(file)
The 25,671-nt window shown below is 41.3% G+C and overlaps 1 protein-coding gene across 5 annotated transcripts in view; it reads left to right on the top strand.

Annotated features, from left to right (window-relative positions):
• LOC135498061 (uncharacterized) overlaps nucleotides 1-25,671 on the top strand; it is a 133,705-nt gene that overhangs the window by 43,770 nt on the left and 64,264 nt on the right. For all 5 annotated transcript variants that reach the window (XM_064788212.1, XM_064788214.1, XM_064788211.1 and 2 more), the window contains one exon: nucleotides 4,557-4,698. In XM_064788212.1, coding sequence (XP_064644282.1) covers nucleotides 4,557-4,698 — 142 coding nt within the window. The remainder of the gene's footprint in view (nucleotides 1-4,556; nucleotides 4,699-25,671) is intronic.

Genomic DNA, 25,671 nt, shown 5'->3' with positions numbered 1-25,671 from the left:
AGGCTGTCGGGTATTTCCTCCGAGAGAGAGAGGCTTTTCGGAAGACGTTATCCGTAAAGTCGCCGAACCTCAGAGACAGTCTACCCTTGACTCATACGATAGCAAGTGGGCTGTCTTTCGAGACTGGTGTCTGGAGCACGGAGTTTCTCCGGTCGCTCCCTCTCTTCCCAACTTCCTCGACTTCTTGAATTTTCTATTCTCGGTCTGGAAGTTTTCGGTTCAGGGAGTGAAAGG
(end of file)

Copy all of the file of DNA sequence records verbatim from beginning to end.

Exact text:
The 25,671-nt window shown below is 41.3% G+C and overlaps 1 protein-coding gene across 5 annotated transcripts in view; it reads left to right on the top strand.

Annotated features, from left to right (window-relative positions):
• LOC135498061 (uncharacterized) overlaps nucleotides 1-25,671 on the top strand; it is a 133,705-nt gene that overhangs the window by 43,770 nt on the left and 64,264 nt on the right. For all 5 annotated transcript variants that reach the window (XM_064788212.1, XM_064788214.1, XM_064788211.1 and 2 more), the window contains one exon: nucleotides 4,557-4,698. In XM_064788212.1, coding sequence (XP_064644282.1) covers nucleotides 4,557-4,698 — 142 coding nt within the window. The remainder of the gene's footprint in view (nucleotides 1-4,556; nucleotides 4,699-25,671) is intronic.

Genomic DNA, 25,671 nt, shown 5'->3' with positions numbered 1-25,671 from the left:
AGGCTGTCGGGTATTTCCTCCGAGAGAGAGAGGCTTTTCGGAAGACGTTATCCGTAAAGTCGCCGAACCTCAGAGACAGTCTACCCTTGACTCATACGATAGCAAGTGGGCTGTCTTTCGAGACTGGTGTCTGGAGCACGGAGTTTCTCCGGTCGCTCCCTCTCTTCCCAACTTCCTCGACTTCTTGAATTTTCTATTCTCGGTCTGGAAGTTTTCGGTTCAGGGAGTGAAAGG